Power and the Kinematic Sequence

From Mark Blackburn On February 09, 2022
To create maximum clubhead speed, the world's best players all move in a similar way, using the big muscles of the body to rotate and transfer energy in a specific, sequenced order. This order of movement... is known as the kinematic sequence and when done properly, the clubhead accelerates through impact with amazing speed – a phenomenon that is very similar to the crack of a bullwhip.

In this video, Titleist staff member Mark Blackburn tells us that in an efficient kinematic sequence, the clubhead moves away from the ball first, then the hands, then the arms, then the torso (thorax) and then the hips. In the downswing, that sequence is reversed, unleashing the rotational energy stored up by coiling the muscles in the backswing. Just as the lead arm gets to roughly parallel to the ground in the backswing, the best players use the ground to shift their pressure from the trail foot into the lead foot. The pelvis fires first, and starts to uncoil. Then the torso, then the lead arm, eventually the hands and then, finally, the club.

Nearing impact, as you brace and post up into your lead side, the pelvis begins to decelerate. This causes the next link in the chain, the torso, to accelerate. An instant later, the torso decelerates, passing energy up the chain and accelerating the lead arm. And on, up the chain until the clubhead whips through the ball in a blur.

If you don't swing in this precise sequential order, you will break the chain of acceleration, which robs you of speed that you could potentially generate. To lean how to swing efficiently, with proper kinematic sequence, Mark suggests two drills:

1. Turn your driver upside-down and grip it near the hosel. Swing the grip end, and make the club "whoosh" loudly. By taking the "hit" out of the swing and the impulse to square the face, your body will naturally swing the shaft in proper sequence. Learn this feel and then apply it to your swing as you hold the grip end of the club.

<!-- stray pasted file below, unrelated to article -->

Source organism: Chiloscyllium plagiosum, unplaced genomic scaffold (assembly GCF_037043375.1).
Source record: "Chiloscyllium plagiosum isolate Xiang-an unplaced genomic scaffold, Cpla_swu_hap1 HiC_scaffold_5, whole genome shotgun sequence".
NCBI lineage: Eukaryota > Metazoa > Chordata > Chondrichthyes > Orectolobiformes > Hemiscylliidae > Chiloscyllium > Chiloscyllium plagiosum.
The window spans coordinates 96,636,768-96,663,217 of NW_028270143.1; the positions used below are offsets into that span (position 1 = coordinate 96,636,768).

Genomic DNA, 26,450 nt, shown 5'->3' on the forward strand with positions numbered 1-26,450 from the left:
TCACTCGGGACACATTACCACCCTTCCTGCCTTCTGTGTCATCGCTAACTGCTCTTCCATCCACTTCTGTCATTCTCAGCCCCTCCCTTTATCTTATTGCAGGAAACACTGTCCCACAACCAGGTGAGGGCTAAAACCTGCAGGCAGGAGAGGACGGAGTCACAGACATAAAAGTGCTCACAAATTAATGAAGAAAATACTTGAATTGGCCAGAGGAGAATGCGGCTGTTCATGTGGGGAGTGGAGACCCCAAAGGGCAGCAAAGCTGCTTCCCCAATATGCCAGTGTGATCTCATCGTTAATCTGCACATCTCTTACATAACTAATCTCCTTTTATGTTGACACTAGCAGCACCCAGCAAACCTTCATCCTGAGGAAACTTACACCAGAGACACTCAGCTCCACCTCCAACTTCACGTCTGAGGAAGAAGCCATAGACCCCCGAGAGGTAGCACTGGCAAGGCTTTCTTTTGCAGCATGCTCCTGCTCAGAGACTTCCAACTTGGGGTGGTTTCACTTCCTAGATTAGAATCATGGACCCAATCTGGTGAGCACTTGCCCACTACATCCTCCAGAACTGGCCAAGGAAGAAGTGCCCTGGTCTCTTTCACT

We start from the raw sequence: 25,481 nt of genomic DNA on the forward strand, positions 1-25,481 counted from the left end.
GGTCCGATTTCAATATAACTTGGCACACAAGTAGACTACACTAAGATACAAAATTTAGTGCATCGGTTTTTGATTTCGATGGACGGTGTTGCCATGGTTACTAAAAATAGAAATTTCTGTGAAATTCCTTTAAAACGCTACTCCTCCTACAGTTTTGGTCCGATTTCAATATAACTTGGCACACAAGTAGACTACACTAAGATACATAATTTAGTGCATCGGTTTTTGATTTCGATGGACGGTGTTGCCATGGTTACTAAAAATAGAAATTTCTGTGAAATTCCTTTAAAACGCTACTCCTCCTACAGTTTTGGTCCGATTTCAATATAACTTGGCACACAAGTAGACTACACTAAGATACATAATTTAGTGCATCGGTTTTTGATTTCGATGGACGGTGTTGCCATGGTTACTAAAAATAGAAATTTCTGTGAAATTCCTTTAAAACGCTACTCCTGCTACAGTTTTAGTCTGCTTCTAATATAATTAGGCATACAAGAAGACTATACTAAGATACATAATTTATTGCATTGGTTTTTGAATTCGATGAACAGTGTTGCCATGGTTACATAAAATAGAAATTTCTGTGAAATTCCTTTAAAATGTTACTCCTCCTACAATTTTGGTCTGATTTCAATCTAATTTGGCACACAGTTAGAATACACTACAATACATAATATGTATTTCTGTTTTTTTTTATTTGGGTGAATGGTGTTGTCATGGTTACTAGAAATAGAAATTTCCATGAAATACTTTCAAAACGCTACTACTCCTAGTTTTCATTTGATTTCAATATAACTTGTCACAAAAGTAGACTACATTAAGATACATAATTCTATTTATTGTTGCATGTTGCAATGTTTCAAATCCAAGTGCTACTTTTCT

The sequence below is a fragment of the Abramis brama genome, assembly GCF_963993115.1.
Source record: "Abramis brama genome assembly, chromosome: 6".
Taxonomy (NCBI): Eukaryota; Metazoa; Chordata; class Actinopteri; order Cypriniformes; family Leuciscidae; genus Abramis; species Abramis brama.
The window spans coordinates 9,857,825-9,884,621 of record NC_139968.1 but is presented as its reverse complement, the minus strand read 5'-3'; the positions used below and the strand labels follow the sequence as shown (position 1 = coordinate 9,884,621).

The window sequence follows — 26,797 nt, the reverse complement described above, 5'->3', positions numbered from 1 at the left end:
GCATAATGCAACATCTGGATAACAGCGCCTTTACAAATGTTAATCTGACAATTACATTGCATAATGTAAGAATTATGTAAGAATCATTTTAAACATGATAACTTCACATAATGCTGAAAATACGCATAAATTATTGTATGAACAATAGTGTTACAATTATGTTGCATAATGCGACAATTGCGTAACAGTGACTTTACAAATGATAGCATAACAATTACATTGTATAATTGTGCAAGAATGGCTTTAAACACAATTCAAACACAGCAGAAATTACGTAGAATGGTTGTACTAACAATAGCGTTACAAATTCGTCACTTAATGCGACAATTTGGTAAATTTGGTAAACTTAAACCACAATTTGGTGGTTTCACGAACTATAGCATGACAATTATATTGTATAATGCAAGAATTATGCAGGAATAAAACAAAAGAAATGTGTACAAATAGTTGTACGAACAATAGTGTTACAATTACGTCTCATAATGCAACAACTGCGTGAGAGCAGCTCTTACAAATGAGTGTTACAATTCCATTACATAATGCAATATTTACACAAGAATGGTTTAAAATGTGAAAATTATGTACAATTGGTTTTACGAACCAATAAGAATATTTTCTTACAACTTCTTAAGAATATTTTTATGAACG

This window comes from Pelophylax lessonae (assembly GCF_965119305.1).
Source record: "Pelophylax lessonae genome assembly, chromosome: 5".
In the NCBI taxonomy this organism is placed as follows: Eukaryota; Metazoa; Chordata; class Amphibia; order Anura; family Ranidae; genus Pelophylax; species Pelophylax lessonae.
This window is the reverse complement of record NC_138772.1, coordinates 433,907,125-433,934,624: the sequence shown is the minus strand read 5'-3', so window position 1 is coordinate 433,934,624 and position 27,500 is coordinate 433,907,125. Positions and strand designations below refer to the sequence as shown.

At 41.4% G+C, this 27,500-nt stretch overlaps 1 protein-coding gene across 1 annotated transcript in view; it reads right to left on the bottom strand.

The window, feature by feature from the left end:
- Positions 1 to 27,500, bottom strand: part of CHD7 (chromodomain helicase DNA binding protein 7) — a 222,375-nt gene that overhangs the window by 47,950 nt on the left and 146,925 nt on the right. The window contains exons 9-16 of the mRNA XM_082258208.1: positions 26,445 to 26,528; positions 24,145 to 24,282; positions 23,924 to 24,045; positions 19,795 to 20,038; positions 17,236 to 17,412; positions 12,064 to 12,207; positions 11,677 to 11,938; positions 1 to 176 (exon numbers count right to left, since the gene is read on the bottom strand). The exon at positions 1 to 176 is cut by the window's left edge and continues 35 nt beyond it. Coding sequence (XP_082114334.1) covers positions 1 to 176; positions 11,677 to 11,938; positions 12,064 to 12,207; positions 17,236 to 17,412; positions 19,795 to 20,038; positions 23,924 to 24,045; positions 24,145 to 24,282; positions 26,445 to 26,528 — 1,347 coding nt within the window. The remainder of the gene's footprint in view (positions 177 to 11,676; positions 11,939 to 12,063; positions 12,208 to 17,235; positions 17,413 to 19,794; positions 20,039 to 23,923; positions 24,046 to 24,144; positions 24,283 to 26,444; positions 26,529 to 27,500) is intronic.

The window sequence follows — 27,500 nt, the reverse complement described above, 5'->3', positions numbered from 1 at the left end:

2. Step Drill. Make practice swings starting with your feet together. As you swing your arms back and up, step forward, towards the target with your lead foot. Plant your lead foot and brace against the ground, using that leverage to pull your arms and the club through to a full finish. This drill promotes a dynamic downswing motion that is initiated by the lower body - a hallmark of sound kinematic sequence.
To create maximum clubhead speed, the world's best players all move in a similar way, ... using the big muscles of the body to rotate and transfer energy in a specific, sequenced order. This order of movement is known as the kinematic sequence and when done properly, the clubhead accelerates through impact with amazing speed – a phenomenon that is very similar to the crack of a bullwhip.

In this video, Titleist staff member Mark Blackburn tells us that in an efficient kinematic sequence, the clubhead moves away from the ball first, then the hands, then the arms, then the torso (thorax) and then the hips. In the downswing, that sequence is reversed, unleashing the rotational energy stored up by coiling the muscles in the backswing. Just as the lead arm gets to roughly parallel to the ground in the backswing, the best players use the ground to shift their pressure from the trail foot into the lead foot. The pelvis fires first, and starts to uncoil. Then the torso, then the lead arm, eventually the hands and then, finally, the club.

Nearing impact, as you brace and post up into your lead side, the pelvis begins to decelerate. This causes the next link in the chain, the torso, to accelerate. An instant later, the torso decelerates, passing energy up the chain and accelerating the lead arm. And on, up the chain until the clubhead whips through the ball in a blur.

If you don't swing in this precise sequential order, you will break the chain of acceleration, which robs you of speed that you could potentially generate. To lean how to swing efficiently, with proper kinematic sequence, Mark suggests two drills:

1. Turn your driver upside-down and grip it near the hosel. Swing the grip end, and make the club "whoosh" loudly. By taking the "hit" out of the swing and the impulse to square the face, your body will naturally swing the shaft in proper sequence. Learn this feel and then apply it to your swing as you hold the grip end of the club.

2. Step Drill. Make practice swings starting with your feet together. As you swing your arms back and up, step forward, towards the target with your lead foot. Plant your lead foot and brace against the ground, using that leverage to pull your arms and the club through to a full finish. This drill promotes a dynamic downswing motion that is initiated by the lower body - a hallmark of sound kinematic sequence.
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